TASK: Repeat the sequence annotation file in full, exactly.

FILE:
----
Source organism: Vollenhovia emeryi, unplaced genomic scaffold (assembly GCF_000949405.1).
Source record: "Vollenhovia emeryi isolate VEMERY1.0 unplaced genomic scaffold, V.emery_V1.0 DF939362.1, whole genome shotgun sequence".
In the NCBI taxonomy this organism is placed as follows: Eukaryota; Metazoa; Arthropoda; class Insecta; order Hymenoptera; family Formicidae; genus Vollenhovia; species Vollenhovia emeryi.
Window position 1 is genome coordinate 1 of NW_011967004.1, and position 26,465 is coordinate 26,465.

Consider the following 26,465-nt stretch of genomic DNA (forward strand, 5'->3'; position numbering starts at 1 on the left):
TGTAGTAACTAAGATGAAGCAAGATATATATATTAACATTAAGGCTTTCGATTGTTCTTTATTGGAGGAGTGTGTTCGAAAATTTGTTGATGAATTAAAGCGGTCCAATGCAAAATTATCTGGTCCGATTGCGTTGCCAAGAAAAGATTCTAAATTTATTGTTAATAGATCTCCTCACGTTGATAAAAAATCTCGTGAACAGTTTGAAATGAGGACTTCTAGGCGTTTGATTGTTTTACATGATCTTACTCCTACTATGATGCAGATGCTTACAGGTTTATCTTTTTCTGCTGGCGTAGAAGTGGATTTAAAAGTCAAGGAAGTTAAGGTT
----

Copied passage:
Source organism: Vollenhovia emeryi, unplaced genomic scaffold (assembly GCF_000949405.1).
Source record: "Vollenhovia emeryi isolate VEMERY1.0 unplaced genomic scaffold, V.emery_V1.0 DF939362.1, whole genome shotgun sequence".
In the NCBI taxonomy this organism is placed as follows: Eukaryota; Metazoa; Arthropoda; class Insecta; order Hymenoptera; family Formicidae; genus Vollenhovia; species Vollenhovia emeryi.
Window position 1 is genome coordinate 1 of NW_011967004.1, and position 26,465 is coordinate 26,465.

Consider the following 26,465-nt stretch of genomic DNA (forward strand, 5'->3'; position numbering starts at 1 on the left):
TGTAGTAACTAAGATGAAGCAAGATATATATATTAACATTAAGGCTTTCGATTGTTCTTTATTGGAGGAGTGTGTTCGAAAATTTGTTGATGAATTAAAGCGGTCCAATGCAAAATTATCTGGTCCGATTGCGTTGCCAAGAAAAGATTCTAAATTTATTGTTAATAGATCTCCTCACGTTGATAAAAAATCTCGTGAACAGTTTGAAATGAGGACTTCTAGGCGTTTGATTGTTTTACATGATCTTACTCCTACTATGATGCAGATGCTTACAGGTTTATCTTTTTCTGCTGGCGTAGAAGTGGATTTAAAAGTCAAGGAAGTTAAGGTT